Our brief was to renew the kitchen and utility room in a 17th century barn conversion, constructed from local Ironstone and Oak. Having built them a stone & oak extension previously at the property, we knew our client had a taste for the unusual but even we were surprised at the materials they wanted us to use.
At first nothing was out of the ordinary, we were asked to lay a new solid floor with a wet underfloor heating system, finished with a tumbled limestone tiled floor. They asked for bespoke kitchen units hand crafted from solid oak with a hint of a rustic feel paying homage to the building.
Then it started getting just a little strange. The worktops they wanted were not the ususal granite, marble, or wood. No, it wasn't polished concrete either, what they wanted was Soapstone. We knew Soapstone worktops had at some time, been installed in UK kitchens and that it is widely used in the USA but there is a reason why it is not a popular choice of material because it is so soft you can almost cut it with a butter knife, a plastic one at that!
If that was not enough, we had to scour the world for the right number of soapstone slabs, with just the right pattern running through them. They all had to come from the same quarry and have been cut at the same time, from the same vein. In our search we found lots of slabs but none of them matched our clietns requirements until…
Bingo, we found 5 slabs of Santa Rita soapstone cut from a quarry in Brazil, that were sitting in a yard somewhere in New York, so we shipped them to the UK. The next item on the agenda were the two sinks. Ceramic Belfast you might think by Villeroy & Boch, or another style from one of the leading manufacturers, no, they didn't want copper, although it was on the list, they wanted Soapstone sinks, each one carved from a solid block of sopastone from… .India.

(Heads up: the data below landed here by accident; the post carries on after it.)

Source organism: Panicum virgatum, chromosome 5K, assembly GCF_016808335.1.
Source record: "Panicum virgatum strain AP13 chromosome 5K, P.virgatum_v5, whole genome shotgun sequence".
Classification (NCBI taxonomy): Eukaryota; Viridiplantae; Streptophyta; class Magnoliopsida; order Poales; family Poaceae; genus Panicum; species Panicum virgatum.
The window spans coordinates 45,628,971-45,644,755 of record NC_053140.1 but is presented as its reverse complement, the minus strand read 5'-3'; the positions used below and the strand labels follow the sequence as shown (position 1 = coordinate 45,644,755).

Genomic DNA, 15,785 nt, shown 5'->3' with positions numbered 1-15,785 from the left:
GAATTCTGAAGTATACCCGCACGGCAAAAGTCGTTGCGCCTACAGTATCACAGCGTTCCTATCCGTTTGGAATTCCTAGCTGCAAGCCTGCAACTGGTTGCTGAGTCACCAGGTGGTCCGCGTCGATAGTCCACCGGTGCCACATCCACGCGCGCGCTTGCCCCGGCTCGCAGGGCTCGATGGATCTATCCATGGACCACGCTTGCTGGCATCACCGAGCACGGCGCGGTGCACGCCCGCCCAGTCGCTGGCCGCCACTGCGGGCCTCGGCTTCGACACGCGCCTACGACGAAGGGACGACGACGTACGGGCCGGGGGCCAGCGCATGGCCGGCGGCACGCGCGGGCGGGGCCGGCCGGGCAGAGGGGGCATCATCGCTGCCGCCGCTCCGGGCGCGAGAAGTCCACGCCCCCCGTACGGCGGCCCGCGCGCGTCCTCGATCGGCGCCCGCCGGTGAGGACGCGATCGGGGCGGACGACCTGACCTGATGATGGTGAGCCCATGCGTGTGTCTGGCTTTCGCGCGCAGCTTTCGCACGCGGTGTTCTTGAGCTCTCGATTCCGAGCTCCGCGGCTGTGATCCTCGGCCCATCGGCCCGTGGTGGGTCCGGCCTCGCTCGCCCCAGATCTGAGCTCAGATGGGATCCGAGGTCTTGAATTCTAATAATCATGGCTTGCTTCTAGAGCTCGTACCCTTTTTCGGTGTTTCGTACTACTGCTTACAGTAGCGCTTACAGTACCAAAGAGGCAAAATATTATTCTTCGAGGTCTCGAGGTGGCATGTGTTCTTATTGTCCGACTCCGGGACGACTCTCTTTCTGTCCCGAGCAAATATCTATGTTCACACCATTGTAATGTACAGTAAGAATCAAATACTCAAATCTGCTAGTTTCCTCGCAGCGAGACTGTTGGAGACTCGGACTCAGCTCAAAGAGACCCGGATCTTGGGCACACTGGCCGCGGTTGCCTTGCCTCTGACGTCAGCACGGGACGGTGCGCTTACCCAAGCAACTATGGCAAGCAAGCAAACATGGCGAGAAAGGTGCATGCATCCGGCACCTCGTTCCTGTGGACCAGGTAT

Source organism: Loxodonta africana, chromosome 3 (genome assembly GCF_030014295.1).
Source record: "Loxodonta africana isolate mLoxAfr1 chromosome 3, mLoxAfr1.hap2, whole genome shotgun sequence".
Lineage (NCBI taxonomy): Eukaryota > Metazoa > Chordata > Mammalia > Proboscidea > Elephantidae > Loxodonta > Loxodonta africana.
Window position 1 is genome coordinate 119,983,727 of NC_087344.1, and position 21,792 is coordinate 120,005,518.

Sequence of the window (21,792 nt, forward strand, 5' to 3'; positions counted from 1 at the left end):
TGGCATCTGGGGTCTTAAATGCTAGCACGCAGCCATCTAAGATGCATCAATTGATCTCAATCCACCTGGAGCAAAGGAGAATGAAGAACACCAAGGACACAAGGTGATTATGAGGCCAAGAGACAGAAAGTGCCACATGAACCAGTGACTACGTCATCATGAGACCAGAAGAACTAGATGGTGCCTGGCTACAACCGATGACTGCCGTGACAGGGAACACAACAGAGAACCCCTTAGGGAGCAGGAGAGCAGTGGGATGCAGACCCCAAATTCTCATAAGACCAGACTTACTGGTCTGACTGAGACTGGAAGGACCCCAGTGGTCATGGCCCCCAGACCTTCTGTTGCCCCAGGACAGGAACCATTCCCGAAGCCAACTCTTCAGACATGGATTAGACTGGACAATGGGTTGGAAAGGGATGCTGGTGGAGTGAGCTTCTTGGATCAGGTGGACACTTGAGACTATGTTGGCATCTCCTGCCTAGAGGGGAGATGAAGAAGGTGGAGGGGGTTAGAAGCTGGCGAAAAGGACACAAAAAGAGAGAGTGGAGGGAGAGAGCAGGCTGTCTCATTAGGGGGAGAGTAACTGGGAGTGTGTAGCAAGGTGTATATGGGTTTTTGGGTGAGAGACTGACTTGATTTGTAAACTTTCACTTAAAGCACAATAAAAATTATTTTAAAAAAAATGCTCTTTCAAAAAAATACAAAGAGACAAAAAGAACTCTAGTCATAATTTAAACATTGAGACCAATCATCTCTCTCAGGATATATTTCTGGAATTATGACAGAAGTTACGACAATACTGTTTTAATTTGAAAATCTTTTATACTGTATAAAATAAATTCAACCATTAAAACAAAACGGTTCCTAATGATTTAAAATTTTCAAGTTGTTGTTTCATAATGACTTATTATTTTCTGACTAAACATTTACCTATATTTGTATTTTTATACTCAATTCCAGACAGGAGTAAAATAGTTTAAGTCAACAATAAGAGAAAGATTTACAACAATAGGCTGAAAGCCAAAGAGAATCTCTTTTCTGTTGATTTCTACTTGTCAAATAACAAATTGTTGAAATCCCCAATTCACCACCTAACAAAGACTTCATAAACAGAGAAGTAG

No problem, Scooped, angled, drop fronted sinks it was. Have you ever tried to make taps (faucets), made in the USA, fit British plumbing? We had special fittings made in the UK to make them work.
Not finished yet, cabinets, worktops, sinks and floor almost sorted. Now for the Island worktop, it was not going to be Soapstone, nor was the backsplash to the Everhot range cooker, or the wall tiles, or the inset tiles to be set into the Limestone floor.
Those elements were to come from just one place on Earth, Wyoming in the state of Utah, USA. Our client had chosen Sandstone that was 50 million years old, with fossilised fish decorating each piece. If you think Sub Zero fridge/freezers are extravagent, think again.
The result of our clients vision, the detail that went into the design and all the hard work our team of craftsmen put into the project, we think, is quite stunning.
The pictures do not tell the whole story, nor do they convey the beauty of the materials and finishes, you have to see them up close to appreciate the work that went into creating each piece.
It is, one of a kind in this country.
This is what we do for a living and we love it. We hope you do too.
Photos courtesy of simonfullerimagery.com
A general view of the kitchen from the doorway leading to the Utility room
Another aspect of this unusual kitchen
We adapted the Everhot Range cooker, by removing the lid covering the induction hob on right hand side, so as not to obscure the fossil fish in the Sandstone back splash when cooking
A close up of the Sandstone backsplash with a large, combi honed Diplomystus fossil fish, behind the Everhot range cooker. The honing, reveals the bone structure of the 50 million year old fish, allowing you to run your fingers along its spine.
This is one of two identical sinks commisioned by our client, one for the kitchen, the other for the utility room. the sinks were carved from solid blocks of stone, with a scooped and drop front apron. The wastes and taps were from the USA, with bespoke plumbing fittings made in the UK to make them fit UK pipe work.
This picture shows the beautiful lines of the scooped and drop front on the sink. Hard to imagine it was all carved from a solid block of stone
Each section of the Soapstone work tops were carefully selected by our client before being fitted to their precise instructions. The recessed shelving unit was carefully built into the wall with oak shelves in front of a glass back panel, lit from the sides using LED light strips
The edge detail of the Sandstone island work top was hand carved in a rustic manner, to reveal each layer of sediment laid down over millions of years to form this unique and wonderful work top
The island unit was crafted from solid oak and supports the fossilised sandstone work top. LED lighting makes the island unit look like it is floating above the Limestone tiled floor.